The first thing to know is this: you don’t have to pay for help managing your student loans. If someone tries to charge you up front, before they’ve done anything, that’s your first clue that this is a scam. And nobody but a scammer will ever offer you quick loan forgiveness.
Take, for example, Apex, a company that — according to an FTC lawsuit — enrolled people in their sham student loan forgiveness program. During the federal student loan pause, when most borrowers weren’t in contact with their loan servicers, Apex signed people up for what they called debt relief programs.
So, how did they convince borrowers to get on board? Apex employees pretended they worked with the Department of Education (they didn’t) and told borrowers they were their new loan servicers (they weren’t). They then signed borrowers up to make automatic payments to a debt relief program that didn’t exist. The problem? Payments went to Apex’s pockets, rarely making it to actual loan servicers. And, to add insult to injury, the COVID-19 federal student loan pause meant that federal borrowers didn’t have to make any loan payments starting March 2020.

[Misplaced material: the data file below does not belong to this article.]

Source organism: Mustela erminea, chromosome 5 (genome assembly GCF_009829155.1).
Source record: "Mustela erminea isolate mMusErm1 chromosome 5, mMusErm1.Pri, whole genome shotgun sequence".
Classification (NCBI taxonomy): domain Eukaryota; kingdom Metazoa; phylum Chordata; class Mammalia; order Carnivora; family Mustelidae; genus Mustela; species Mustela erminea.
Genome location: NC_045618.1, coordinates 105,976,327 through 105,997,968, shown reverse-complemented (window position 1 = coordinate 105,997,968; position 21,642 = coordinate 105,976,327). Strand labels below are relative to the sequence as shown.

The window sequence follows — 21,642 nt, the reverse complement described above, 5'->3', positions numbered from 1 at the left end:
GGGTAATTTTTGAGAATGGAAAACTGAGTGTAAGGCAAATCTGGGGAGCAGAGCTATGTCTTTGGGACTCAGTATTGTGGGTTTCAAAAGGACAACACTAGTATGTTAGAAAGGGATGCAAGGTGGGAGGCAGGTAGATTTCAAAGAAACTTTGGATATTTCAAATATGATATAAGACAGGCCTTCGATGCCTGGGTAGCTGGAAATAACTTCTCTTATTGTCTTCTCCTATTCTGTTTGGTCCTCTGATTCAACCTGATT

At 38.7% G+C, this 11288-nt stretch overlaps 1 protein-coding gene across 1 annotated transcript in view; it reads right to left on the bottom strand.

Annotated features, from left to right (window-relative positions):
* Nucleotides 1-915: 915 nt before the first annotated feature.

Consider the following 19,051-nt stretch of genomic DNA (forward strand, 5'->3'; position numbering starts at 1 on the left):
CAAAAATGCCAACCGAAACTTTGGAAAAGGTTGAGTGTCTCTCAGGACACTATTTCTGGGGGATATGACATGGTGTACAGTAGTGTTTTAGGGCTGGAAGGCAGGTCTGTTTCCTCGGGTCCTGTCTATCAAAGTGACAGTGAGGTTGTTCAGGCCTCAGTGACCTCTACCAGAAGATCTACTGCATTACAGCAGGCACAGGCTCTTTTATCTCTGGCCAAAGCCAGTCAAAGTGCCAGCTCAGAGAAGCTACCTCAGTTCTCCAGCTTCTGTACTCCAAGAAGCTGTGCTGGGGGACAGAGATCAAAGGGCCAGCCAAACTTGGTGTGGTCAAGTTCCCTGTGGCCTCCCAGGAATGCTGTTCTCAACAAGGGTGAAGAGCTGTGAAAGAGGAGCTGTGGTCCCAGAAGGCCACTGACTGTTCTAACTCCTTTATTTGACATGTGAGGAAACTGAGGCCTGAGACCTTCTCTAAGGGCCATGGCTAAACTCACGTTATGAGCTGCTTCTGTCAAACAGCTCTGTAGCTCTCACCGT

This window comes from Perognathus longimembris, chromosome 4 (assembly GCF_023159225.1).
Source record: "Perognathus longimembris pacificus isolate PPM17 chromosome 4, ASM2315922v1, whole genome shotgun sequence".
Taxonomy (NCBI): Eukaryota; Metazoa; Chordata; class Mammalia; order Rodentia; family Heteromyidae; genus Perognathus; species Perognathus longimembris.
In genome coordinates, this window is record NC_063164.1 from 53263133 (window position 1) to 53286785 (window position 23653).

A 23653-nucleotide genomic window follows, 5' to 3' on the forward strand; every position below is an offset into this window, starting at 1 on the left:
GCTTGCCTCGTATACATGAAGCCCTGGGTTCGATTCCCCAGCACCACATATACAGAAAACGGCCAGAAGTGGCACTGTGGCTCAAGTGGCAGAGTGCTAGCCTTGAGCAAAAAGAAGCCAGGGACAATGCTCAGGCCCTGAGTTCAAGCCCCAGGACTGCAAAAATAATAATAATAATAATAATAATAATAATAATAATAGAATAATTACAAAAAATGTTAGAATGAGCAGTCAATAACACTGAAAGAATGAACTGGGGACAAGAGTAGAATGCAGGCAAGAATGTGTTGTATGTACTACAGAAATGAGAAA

Now that the return to repayment is coming up, start at StudentAid.gov/repay to look at the status of your federal student loans. You’ll find, among other things, information on income-driven repayment plans that adjust your monthly payment based on your income. If your loans are private, go directly to your loan servicer. And if you spot a scam, the FTC wants to know about it: ReportFraud.ftc.gov.